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Specialists vs Generalists: the rise of customer scientists

It would have been the late-90s. A self-sufficient old couple next door was enjoying their Sunday afternoon tea when the man collapsed. It looked like a cardiac arrest. Across the street lived a successful orthopedic surgeon. While waiting for the ambulance, we asked him to check if the old man was alive. He responded that he is a surgeon and cannot really confirm that.

That’s when I decided that whatever be my expertise, I would never shy away from answering basic questions and always cultivate a drive for being aware of what happens in adjacent streams.

Specialization without the basics?

Fast forward to 2021, and it’s quite common to come across seasoned professionals who are blissfully unaware of the basics in adjacent fields. We live in times where data architects, data engineers, business analysts and data modelers can get away with not being aware of what’s happening outside their domain. This is an accepted state in the industry, despite the large impact each of these areas have on each other.

The downside with handling such hyper-specialists falls on the business folk who have large data problems at hand. Firms try and hire consultants to do this division of labor under the guise of architecture.

A new breed of data professionals

Consequently, full-stack data professionals are now mushrooming. This new breed tries to bridge the gap of Python experts who have no clue of Tableau and vice versa. They try to find the best combination of tools to solve the problem. This involves everything from identifying data sources to the right method on visualization. They build the model/engine and can adopt it to deliver a campaign. The two core skills that they carry is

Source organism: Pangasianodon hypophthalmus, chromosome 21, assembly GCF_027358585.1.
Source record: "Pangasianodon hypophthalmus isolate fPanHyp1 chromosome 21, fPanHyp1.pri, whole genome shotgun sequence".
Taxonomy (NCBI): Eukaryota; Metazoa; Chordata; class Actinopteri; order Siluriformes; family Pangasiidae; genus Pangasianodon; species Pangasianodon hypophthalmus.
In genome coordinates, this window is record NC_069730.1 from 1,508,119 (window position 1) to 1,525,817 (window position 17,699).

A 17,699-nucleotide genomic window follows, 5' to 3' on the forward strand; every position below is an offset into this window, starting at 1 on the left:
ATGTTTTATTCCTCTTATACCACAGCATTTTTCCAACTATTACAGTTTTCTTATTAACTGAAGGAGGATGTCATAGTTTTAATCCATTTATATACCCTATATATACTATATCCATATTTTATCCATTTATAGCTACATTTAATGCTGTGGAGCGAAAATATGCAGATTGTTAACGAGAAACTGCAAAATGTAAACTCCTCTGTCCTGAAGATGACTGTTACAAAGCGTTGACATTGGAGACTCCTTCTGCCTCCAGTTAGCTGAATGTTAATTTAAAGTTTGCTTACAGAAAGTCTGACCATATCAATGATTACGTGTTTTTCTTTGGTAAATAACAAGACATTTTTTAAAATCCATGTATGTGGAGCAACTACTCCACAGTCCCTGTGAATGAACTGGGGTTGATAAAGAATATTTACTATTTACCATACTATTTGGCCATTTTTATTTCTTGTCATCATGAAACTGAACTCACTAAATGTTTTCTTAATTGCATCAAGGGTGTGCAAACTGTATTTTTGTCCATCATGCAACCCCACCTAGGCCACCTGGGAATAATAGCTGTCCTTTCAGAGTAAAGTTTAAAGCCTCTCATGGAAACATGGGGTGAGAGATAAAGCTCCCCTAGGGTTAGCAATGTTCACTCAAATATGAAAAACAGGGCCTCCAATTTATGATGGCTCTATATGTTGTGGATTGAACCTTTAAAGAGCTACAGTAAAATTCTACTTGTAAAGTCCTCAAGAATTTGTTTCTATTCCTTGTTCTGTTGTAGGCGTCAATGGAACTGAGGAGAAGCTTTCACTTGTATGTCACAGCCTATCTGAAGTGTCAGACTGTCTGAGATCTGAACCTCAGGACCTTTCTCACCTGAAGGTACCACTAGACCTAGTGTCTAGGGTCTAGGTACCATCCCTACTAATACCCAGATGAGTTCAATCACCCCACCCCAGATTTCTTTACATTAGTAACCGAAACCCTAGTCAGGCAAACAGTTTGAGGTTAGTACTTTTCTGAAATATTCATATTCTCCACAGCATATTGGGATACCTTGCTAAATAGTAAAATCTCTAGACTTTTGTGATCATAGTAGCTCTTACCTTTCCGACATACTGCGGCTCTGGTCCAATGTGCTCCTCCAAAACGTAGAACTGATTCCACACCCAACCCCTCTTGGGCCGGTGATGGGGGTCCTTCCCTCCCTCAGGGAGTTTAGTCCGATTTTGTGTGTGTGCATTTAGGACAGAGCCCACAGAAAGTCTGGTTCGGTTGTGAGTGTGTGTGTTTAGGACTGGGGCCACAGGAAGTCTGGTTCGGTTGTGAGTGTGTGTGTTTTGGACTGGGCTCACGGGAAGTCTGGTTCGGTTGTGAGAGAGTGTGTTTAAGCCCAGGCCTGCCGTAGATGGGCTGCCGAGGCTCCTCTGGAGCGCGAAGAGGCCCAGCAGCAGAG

a)     Ability to build a system or process

b)     Ability to pick up new technologies/platforms

Creating customer scientists

Beyond these data-specific skill sets, there are the 3 non-negotiables: business acumen, communication, and a constant perspective on how and to whom we are adding value. While there is little anyone can say against communication and value, there is a growing school of thought that business acumen can be given a pass or can be cultivated easily. Areas like banking or insurance are deep, with a lot of nuances that need time to understand. It is not rocket science, but we can’t expect data analysts/scientists to understand and deliver an output in 3 months with no clue on the subject.

This melting pot of tech platforms and business acumen, with a good level of common sense (behavioral science is largely that), is what we can term customer science. And anyone who wants to do this job is a customer scientist. The fun part is that when you work in an AI firm, the customer can mean both the bank/financial services firm itself, as well as the customers of the firm. 

Source. More from #BankingOnVidhya series here.

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